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New stop signs for improved safety installed at deadly intersection near New London, Minn.

Minnesota Department of Transportation employees Rick Reigstad, top, and Galen Henjum install a new stop sign rimmed with solar-powered LED lights Wednesday on state Highway 9 at the intersection with U.S. Highway 71, which was the site of two fatal accidents within about a year’s time. (Tribune photo by Carolyn Lange)2 / 2

NEW LONDON — Stop signs rimmed with solar-powered flashing LED lights were installed Wednesday on state Highway 9 at the intersection with U.S. Highway 71 west of New London in an attempt to improve safety at a spot where three people were killed in the last year.

The most recent accident happened about a month ago when an elderly couple from Madison were killed after they drove through the intersection and collided with a semi traveling on Highway 71. The semi driver was also seriously injured.

The Minnesota Department of Transportation shortly before the latest accident had installed a small flashing beacon on top of the stop signs on Highway 9  — cross traffic on Highway 71 does not stop — and MnDOT had plans to upgrade to a larger style of beacon this spring.

But MnDOT altered those plans and opted to instead install the flashing stop signs, said TJ Melcher, public affairs coordinator for MnDOT.

“It’s another tool in our toolbox to reduce risks coming into intersections,” he said. “This will make the stop sign more visible and reduce those who drive through an intersection.”

Melcher said MnDOT has a variety of options and “hopefully this is one that will improve safety at this intersection.”

Installing flashing stop signs involves less labor and less time than putting up beacons, and the project can be done in the dead of winter instead of waiting until spring. That quick turnaround was one reason why MnDOT chose the LED option, Melcher said.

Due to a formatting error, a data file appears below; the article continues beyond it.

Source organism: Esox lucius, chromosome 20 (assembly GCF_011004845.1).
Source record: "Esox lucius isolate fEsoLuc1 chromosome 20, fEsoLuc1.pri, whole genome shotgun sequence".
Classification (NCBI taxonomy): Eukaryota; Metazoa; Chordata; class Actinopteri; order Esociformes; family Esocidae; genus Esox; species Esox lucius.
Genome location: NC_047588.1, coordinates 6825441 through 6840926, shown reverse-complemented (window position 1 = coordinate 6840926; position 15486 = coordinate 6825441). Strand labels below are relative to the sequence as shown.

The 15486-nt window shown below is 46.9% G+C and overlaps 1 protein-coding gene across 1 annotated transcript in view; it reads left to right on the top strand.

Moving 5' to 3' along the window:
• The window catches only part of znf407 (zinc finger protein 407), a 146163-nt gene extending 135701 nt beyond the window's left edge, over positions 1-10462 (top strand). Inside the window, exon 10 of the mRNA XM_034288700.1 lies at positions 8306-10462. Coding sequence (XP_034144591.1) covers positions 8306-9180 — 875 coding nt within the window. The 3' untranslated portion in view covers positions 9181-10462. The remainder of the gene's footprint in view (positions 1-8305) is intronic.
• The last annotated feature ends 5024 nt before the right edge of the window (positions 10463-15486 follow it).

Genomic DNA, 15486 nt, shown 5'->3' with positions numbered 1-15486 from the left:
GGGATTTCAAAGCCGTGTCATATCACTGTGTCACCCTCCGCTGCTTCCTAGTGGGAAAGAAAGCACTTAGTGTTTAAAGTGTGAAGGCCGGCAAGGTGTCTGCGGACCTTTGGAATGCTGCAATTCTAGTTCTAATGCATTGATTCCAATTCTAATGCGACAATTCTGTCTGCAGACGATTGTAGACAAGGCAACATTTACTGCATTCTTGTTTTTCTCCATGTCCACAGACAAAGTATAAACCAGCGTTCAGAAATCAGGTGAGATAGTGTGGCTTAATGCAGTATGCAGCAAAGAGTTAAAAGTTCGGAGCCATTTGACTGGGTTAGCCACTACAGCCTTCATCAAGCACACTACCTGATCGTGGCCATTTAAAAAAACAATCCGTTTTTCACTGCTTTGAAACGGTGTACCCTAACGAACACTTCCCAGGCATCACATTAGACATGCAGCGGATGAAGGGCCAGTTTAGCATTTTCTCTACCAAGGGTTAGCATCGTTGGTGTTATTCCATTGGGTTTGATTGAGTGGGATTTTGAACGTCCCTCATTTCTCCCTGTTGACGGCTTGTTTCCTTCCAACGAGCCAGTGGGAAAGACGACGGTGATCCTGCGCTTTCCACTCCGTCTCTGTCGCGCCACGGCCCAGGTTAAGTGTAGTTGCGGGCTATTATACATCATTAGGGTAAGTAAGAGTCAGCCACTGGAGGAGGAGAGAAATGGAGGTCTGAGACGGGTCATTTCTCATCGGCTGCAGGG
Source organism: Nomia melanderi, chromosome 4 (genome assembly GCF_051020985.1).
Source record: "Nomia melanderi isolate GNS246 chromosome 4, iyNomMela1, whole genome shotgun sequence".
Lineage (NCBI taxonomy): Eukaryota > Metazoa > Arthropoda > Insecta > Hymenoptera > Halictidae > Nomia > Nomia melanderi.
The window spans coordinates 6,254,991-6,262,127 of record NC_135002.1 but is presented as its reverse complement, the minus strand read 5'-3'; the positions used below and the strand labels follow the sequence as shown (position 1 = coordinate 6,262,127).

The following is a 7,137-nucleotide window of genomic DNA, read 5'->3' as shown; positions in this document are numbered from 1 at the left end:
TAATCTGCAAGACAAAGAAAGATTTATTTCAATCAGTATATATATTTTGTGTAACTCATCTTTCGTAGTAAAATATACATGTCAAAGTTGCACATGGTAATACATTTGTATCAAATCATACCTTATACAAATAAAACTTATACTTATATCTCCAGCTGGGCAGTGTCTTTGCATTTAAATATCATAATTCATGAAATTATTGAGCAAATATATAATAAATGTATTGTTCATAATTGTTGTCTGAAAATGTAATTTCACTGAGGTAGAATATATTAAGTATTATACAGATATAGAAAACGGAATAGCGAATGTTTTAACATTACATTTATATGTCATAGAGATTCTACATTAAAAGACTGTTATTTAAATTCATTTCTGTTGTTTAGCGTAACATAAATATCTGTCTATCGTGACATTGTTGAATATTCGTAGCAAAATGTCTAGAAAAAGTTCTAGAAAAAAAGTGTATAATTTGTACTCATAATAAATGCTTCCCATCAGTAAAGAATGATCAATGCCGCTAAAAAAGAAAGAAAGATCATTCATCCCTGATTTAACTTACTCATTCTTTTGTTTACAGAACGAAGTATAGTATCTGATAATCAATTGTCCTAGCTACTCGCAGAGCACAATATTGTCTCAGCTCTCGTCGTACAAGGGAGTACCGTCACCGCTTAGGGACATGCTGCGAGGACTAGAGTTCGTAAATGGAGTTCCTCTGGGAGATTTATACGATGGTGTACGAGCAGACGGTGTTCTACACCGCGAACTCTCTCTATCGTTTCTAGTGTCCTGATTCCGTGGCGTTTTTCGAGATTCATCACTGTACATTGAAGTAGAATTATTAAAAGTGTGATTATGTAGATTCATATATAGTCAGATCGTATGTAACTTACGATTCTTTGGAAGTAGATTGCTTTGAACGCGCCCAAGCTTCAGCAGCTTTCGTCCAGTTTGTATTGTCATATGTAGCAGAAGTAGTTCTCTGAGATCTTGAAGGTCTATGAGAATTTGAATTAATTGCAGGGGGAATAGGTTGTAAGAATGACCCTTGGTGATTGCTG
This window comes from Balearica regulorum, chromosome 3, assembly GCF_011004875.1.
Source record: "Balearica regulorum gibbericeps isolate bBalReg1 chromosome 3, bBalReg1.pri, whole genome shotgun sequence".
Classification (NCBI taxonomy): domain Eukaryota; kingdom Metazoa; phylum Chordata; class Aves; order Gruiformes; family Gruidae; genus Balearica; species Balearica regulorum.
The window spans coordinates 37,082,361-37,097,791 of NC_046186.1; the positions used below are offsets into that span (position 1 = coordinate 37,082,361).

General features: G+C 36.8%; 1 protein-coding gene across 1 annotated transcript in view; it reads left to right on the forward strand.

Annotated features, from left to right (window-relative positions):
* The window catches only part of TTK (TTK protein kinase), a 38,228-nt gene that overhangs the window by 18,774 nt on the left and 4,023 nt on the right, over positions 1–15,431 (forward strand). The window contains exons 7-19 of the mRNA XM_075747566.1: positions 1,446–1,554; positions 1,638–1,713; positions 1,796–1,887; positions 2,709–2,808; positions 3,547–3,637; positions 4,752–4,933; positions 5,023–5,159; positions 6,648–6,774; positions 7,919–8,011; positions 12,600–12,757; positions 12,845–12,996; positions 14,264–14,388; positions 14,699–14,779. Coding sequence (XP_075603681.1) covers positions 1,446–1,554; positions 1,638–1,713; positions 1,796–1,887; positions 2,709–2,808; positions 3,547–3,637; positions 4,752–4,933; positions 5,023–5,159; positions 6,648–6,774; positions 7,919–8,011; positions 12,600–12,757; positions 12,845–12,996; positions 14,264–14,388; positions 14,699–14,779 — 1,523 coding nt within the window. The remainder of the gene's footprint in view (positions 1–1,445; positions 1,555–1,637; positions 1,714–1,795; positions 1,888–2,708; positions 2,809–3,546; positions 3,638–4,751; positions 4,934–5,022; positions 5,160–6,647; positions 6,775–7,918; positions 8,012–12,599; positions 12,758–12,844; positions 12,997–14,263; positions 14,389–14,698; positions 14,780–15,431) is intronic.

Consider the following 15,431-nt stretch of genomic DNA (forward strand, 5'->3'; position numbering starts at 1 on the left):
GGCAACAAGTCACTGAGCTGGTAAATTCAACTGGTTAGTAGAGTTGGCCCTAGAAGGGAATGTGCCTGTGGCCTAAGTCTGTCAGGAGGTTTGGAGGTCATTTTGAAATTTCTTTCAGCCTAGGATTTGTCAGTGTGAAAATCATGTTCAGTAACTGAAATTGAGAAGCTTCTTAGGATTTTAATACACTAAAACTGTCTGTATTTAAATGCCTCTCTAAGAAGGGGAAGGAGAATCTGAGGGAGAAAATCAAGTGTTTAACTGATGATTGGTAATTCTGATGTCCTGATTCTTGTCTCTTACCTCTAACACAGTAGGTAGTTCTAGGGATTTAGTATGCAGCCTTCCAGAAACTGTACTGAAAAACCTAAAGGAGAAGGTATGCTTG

Janett Helgeson, of Sunburg, saw the flashing stop signs Wednesday as she was driving on Highway 9 shortly after MnDOT had activated the solar panels that power the lights.

“I could see that sign almost a mile away,” said Helgeson. “I was ‘woo-hooing’ before I got to the stop sign.”

Helgeson was driving that same stretch of road a month ago and witnessed the double fatal accident.

She called 911 and tried to help the victims.

That traumatic experience, and that fact that she drives through that intersection nearly every day, prompted her to make phone calls that brought public attention to the danger of the intersection.

Helgeson is overjoyed that MnDOT responded quickly by installing the new attention-getting stop signs now.

“I’m glad they figured it out,” said Helgeson. “I thank God it was taken care of.”

Helgeson said she hopes the new stop signs will prevent future accidents from happening there.

So far, there are just a handful of these flashing LED stop signs in MnDOT’s District 8, which includes much of west central Minnesota.

“They’re effective because they’re out of the ordinary,” said Melcher.

Independent studies on exactly how effective have not been completed yet, he said, and even if drivers do see the signs and stop, it does not mean a driver could not also pull out in front of a vehicle and cause an accident.

Melcher also said installing the flashing stop signs was not necessarily in response to the latest fatal accident but was an “upgrade” to a safety project MnDOT had already planned for the intersection after the first fatal accident happened in January of 2012.

“We changed gears,” said Melcher.

Prior to last year’s two accidents that resulted in three fatalities, there had not been any fatal accidents at that the intersection for the five previous years, he said.

The cost of the LED stop sign is about $1,500, which is about twice as much as the cost of the beacons. But because the LED lights are powered by the sun, Melcher said the final cost is about the same.

Carolyn Lange

A reporter for 35 years, Carolyn Lange covers regional news with the West Central Tribune.

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